So far, no apparent and obvious explanation has panned out. I am only relaying theories that have been put forth.

    c.d.

    Leave a comment:


  • Pcdunn
    replied
    Originally posted by Abby Normal View Post

    hi CD
    Unfortunately the History channel has fallen prey to the whole "reality" TV/sensationalism/fake news phenomena and a lot of there programming these days reflects that. as does a lot of my previously beloved documentary channels. kind of sucks : (

    Russian conspiracies/cover ups? Secret military weapons testing? freak weather event? cmon CD
    Hey! They were covering the various theories that have been put out there, including the far-fetched ones. This show is one of my favorites, and it is very informative. Plus, I think it is now on Discovery, not History, anyway.

    Leave a comment:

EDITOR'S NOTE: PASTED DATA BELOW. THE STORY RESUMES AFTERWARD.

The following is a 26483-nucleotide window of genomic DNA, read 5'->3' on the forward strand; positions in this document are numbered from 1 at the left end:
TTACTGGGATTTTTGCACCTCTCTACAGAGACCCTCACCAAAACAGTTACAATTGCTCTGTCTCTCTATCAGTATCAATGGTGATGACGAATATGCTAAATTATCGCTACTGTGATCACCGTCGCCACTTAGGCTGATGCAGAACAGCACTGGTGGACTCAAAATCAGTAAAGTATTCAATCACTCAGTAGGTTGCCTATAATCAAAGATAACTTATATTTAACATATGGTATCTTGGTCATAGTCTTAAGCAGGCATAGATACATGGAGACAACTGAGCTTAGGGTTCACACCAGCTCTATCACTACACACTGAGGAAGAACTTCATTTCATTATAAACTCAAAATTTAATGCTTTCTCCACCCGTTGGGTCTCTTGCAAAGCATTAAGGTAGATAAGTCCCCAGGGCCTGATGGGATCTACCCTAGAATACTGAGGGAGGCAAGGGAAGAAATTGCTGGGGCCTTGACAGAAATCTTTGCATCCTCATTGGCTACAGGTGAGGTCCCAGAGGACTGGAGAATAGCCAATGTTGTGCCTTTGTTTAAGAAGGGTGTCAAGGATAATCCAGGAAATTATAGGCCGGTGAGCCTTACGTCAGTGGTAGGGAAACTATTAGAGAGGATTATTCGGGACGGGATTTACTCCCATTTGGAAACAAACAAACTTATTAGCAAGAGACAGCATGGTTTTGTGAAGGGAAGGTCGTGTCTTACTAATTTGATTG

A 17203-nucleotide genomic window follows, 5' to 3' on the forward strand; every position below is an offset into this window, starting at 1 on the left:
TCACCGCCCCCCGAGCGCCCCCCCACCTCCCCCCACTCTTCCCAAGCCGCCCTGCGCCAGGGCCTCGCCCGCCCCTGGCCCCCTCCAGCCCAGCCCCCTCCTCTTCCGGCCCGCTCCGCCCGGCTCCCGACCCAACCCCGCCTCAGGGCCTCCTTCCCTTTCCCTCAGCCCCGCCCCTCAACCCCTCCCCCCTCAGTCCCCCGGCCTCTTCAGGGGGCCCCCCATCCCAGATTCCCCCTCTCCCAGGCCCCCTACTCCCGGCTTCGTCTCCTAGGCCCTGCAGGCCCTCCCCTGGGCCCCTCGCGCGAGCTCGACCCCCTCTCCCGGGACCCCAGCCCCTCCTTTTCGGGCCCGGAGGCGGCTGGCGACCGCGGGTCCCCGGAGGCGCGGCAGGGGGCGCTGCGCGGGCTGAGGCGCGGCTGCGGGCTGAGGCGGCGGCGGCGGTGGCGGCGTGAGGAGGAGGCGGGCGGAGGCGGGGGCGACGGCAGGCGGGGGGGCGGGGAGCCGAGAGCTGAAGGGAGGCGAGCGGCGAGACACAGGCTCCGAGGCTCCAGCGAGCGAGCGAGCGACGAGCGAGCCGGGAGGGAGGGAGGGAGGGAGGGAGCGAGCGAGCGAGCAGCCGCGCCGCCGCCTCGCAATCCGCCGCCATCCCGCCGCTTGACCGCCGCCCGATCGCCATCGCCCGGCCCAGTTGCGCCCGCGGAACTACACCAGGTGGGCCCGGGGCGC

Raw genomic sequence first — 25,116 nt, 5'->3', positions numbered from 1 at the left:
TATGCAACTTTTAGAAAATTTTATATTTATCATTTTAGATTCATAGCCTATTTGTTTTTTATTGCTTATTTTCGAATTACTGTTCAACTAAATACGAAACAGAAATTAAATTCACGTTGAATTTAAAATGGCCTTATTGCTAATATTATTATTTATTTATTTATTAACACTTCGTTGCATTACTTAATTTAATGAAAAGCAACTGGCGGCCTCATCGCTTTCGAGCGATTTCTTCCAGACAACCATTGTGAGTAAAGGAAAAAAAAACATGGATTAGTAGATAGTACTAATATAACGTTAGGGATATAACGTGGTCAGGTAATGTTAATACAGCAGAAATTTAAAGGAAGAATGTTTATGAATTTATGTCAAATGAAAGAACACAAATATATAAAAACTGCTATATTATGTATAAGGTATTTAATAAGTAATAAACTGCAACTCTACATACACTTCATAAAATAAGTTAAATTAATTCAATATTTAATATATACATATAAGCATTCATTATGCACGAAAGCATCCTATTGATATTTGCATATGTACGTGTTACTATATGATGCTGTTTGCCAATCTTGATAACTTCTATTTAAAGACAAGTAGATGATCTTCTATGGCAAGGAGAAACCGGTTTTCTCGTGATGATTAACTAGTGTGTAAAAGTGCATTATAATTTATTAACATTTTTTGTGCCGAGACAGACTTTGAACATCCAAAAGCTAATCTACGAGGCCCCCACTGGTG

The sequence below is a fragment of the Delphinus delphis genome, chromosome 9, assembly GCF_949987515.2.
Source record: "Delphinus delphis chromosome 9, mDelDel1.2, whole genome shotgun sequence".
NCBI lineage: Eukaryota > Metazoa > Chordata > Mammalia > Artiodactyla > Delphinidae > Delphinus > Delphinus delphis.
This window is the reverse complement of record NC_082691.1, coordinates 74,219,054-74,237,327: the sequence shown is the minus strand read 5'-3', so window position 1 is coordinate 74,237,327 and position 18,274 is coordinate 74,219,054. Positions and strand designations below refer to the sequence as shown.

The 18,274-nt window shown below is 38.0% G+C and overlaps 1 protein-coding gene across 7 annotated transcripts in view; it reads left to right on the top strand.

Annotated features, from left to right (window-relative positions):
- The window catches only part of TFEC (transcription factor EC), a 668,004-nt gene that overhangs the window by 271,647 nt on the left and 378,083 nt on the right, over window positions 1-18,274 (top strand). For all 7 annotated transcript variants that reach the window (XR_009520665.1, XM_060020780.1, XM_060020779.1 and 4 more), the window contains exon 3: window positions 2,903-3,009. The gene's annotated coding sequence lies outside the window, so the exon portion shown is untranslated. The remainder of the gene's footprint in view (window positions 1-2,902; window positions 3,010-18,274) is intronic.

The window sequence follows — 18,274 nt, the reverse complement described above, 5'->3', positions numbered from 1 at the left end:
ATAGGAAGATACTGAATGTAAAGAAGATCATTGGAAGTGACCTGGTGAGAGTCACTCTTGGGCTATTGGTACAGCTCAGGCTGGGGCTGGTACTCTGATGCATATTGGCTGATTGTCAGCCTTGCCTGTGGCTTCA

• c.d.
    replied
    Originally posted by Abby Normal View Post

    A view of the tent as the rescuers found it on 26 February 1959

    Click image for larger version Name:	Dyatlov_Pass_incident_02.jpg Views:	0 Size:	131.4 KB ID:	721201
    Yes, meaning the tent did not collapse under the weight of snow as you would expect from an avalanche. Heavy winds and the tent being cut could make it look like that. The area where the tent was set up was an area that did not have a history of avalanches and the hikers were experienced and would not have set their tent up in an area prone to avalanches. The expert in last night's show measured the slope and said that the incline shown was minimal and not one that would produce an avalanche. Further, the search party saw no signs of an avalanche. Everything in the tent (food and clothes) were what you would expect to see with nothing to indicate the chaos of an avalanche.